Manufacturer claimed ranges and EPA claimed ranges of electric vehicles often differ from real world experiences. While that’s also true in ICE vehicles, sometimes the differences in EVs can be quite stark. That’s why places like to independently test EV range and consumption.
The folks at Edmunds did just that, and the results are a bit shocking. With an EPA-rated range of 203 miles, the Porsche Taycan 4S, in Edmunds testing, managed 323 miles in the real world. That’s a 59.3% improvement over EPA range.
Edmunds didn’t test all of the longest range Tesla models, likely due to lack of access, but none of the Teslas reached the stated EPA mileage.
Another strong performer was the adorable little Mini Cooper S E, reaching a maximum range of 150 miles on an EPA-rated 110 miles. Interestingly, when the fleet company that brings us our review vehicles sent the Mini to us, we were told that the driver would likely have to charge on the way. When the driver showed up earlier, we asked how he got here so quickly. “I didn’t have to charge,” he proclaimed. Based on some quick napkin math, the car would’ve had about 143 miles total on that drive — which is nearly all highway.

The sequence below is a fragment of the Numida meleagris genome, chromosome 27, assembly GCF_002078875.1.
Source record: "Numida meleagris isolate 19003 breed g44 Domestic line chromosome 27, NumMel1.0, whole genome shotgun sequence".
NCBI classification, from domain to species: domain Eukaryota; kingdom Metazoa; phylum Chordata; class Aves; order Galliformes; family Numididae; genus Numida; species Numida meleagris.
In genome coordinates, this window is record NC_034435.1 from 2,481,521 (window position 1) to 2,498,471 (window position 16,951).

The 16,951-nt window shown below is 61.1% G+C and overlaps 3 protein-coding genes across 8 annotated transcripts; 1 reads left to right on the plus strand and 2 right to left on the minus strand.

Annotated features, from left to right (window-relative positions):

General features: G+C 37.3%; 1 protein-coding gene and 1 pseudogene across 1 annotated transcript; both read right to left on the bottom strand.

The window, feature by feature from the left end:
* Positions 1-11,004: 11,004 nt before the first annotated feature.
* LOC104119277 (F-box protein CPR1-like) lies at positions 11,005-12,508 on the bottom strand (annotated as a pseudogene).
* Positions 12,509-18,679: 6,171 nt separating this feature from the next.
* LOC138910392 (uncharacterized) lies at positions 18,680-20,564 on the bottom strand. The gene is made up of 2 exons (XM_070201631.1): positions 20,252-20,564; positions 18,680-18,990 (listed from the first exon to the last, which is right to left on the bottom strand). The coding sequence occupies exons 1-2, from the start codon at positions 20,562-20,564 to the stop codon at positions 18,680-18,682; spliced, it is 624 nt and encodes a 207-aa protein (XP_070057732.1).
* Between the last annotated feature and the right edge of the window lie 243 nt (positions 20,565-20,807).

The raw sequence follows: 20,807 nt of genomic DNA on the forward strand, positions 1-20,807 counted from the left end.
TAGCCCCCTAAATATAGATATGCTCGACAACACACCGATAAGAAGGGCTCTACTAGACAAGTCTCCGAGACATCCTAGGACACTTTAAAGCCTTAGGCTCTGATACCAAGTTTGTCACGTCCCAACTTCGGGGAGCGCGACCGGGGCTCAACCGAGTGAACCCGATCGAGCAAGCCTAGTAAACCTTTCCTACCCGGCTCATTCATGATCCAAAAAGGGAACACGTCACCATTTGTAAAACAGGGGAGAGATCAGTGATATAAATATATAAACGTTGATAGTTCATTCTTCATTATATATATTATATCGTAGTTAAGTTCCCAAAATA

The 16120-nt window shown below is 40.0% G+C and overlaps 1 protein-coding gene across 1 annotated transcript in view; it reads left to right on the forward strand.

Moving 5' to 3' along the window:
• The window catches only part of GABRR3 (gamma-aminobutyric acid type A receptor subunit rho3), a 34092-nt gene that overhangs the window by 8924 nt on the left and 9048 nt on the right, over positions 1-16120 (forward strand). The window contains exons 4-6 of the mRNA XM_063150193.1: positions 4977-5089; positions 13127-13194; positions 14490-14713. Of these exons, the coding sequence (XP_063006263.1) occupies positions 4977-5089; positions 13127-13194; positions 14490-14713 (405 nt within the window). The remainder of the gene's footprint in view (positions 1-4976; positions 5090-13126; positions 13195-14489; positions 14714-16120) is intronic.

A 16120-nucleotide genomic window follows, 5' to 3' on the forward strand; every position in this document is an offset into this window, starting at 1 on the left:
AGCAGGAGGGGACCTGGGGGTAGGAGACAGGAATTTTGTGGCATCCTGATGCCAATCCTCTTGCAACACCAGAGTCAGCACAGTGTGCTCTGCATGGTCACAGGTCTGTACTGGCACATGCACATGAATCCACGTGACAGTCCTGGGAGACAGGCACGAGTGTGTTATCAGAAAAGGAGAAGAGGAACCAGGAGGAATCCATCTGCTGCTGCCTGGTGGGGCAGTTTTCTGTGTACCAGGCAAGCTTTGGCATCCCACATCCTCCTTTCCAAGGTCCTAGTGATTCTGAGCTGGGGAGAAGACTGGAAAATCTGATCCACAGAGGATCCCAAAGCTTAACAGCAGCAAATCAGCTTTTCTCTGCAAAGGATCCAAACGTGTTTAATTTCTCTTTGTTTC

Most of the vehicles tested did out perform EPA estimates, which makes us think that it’s better to surprise buyers with better range than they expect than to come up short on range. Though the huge discrepancy in Porsche range does make us wonder.
Also, it is interesting that, at least in this testing scenario, the Tesla models couldn’t reach claimed range or consumption.
We’re firmly in the camp of making range estimates as accurate as possible. While coming up a little short is depressing, how many people overlooked the Taycan because the range was so short on paper?
We plan on expanding our testing regime in the future, and hopefully we’ll be able to bring you our own data.
What do you think? How important is stated range versus real world range?